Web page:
KEY MESSAGES:

1. Maria is forecast to continue moving northward, paralleling the U.S. east coast for the next 36 hours, and will likely bring some direct impacts to portions of the North Carolina coast through Wednesday where a tropical storm warning is in effect.

2. Storm surge flooding, especially along the sound side of the North Carolina Outer Banks, is expected, and a storm surge warning and watch are in effect for portions of eastern North Carolina.

3. Swells generated by Maria are affecting much of the east coast of the United States.  These swells are also affecting Bermuda, the Turks and Caicos Islands, and the Bahamas.  These swells are likely to cause life-threatening surf and rip current conditions.  Please consult products from your local weather office for more information.

FORECAST POSITIONS AND MAX WINDS

INIT  26/2100Z 34.1N  73.0W   60 KT  70 MPH

12H  27/0600Z 34.8N  73.0W   60 KT  70 MPH

24H  27/1800Z 35.5N  72.7W   55 KT  65 MPH

36H  28/0600Z 36.0N  71.9W   55 KT  65 MPH

48H  28/1800Z 36.3N  69.9W   55 KT  65 MPH

72H  29/1800Z 38.3N  60.6W   55 KT  65 MPH

 96H  30/1800Z 44.0N  44.5W   50 KT  60 MPH...POST-TROP/EXTRATROP

120H  01/1800Z 51.5N  25.0W   45 KT  50 MPH...POST-TROP/EXTRATROP

General Weather Situation

We believe that it is easier to understand what is going on with individual storms if they are put into the context of the overall weather situation.

Three day

The graphic above is particularly useful as it shows the forecasted conditions that might determine the future of a storm beyond the predictions of where the storm might be on Day 3. This graphic is updated frequently. There is still a possibility that Maria and Lee will interact at least indirectly.

Some of the graphics below show the two storms of most interest.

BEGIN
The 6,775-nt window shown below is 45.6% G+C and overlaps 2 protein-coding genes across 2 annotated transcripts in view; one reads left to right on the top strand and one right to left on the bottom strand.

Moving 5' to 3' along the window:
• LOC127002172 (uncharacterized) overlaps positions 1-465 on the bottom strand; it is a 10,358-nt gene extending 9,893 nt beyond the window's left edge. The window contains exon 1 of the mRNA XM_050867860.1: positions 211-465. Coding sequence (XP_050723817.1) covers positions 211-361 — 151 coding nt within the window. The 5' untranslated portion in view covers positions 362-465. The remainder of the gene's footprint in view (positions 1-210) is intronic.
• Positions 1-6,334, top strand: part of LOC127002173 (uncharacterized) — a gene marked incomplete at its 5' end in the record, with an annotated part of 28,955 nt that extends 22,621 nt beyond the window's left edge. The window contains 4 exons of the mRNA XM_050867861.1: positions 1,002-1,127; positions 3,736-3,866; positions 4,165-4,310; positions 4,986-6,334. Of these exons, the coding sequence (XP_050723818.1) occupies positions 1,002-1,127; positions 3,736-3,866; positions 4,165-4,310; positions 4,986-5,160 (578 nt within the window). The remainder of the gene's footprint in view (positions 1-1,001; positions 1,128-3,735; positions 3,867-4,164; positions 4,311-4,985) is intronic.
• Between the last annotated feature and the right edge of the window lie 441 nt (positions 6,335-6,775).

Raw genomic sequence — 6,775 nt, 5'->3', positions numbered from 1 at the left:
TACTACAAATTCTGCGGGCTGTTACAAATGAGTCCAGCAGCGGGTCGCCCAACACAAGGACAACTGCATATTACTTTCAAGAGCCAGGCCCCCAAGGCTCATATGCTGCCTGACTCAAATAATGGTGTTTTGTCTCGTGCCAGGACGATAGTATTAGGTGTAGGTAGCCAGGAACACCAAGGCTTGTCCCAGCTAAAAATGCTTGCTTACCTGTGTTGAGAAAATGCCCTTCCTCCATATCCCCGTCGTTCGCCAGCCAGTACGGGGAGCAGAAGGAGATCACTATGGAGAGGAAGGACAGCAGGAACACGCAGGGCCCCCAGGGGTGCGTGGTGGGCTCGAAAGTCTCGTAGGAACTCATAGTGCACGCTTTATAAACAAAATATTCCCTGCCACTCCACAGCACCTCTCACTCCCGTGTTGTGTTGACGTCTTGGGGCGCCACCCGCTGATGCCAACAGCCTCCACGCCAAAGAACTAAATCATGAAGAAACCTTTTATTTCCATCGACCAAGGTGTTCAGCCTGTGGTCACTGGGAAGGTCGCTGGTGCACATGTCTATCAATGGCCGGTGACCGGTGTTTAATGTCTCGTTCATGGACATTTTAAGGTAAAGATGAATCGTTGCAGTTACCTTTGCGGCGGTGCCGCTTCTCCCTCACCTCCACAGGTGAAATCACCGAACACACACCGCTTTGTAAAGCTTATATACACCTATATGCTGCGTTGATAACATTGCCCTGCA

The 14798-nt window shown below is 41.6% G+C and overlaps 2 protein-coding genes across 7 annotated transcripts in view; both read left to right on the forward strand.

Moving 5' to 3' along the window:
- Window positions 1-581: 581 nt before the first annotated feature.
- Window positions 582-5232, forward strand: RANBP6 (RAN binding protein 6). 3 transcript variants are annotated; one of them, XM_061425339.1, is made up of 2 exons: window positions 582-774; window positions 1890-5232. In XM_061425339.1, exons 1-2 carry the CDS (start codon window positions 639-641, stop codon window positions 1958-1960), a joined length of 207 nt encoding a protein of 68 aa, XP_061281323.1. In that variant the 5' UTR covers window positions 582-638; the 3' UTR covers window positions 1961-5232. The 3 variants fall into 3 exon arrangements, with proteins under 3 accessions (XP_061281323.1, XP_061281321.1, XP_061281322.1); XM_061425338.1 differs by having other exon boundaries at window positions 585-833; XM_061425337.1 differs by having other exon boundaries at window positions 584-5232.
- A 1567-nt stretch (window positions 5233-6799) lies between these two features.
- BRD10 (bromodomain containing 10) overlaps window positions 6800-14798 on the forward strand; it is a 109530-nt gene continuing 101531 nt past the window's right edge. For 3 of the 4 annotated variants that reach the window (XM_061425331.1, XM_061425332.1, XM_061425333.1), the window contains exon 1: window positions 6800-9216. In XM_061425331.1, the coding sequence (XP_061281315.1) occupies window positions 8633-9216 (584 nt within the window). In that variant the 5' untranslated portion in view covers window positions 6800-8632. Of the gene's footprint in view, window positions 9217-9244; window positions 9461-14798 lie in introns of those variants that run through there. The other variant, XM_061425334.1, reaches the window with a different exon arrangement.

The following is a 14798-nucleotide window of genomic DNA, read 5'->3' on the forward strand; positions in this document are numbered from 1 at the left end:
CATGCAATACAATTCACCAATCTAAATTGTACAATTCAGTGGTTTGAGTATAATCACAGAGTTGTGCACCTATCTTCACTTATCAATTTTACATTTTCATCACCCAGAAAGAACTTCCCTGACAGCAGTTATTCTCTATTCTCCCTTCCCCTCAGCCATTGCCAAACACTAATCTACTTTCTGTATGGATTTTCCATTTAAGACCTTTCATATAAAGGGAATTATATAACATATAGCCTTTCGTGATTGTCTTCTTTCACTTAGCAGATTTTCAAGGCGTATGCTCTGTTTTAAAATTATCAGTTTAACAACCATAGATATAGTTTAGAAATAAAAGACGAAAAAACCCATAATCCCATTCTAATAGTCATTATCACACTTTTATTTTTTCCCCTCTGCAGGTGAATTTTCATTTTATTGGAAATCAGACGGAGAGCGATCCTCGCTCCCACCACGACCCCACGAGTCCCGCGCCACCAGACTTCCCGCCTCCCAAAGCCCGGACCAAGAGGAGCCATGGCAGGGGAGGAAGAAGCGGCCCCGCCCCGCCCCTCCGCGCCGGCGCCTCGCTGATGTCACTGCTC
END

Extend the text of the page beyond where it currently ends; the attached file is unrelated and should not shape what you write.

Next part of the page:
Day 1 Forecast Map

Day 2 Forecast

This is a Day 2 Forecast.  You can see Maria. It is projected to be degraded to Tropical Storm status by this time.

Additional Graphics

This is a national animation of weather fronts and precipitation forecasts with four 6-hour projections of the conditions that will apply covering the next 24 hours and a second day of two 12-hour projections the second of which is the forecast for 48 hours out and to the extent it applies for 12 hours, this animation is intended to provide coverage out to 60 hours. This graphic is very relevant as one can see both storms of most interest in this graphic. .

current highs and lows

The explanation for the coding used in these maps, i.e. the full legend, can be found here although it includes some symbols that are no longer shown in the graphic because they are implemented by color coding.

Precipitation Forecast

You can see the forecast for seven days of cumulative precipitation. It is important to keep in mind that these are forecasts going forward. Precipitation that has already occurred does not show up in these forecasts but will show up in the 30 day maps we show in our weekly Weather and Climate Report. Some of these impacts show up in the September 25 Report that was published Monday evening click here to read. You can see the current QPF for Maria. Separate from Maria, we see a concerning situation for Southwest Texas. It is also tropical moisture.

 Water Vapor Imagery

The water vapor imagery is a good guide to where precipitation is occurring. One sees TS Maria off shore. Texas is still being hit with heavy rains of tropical origin.

Click here for a list of Sig Silber's Weather Posts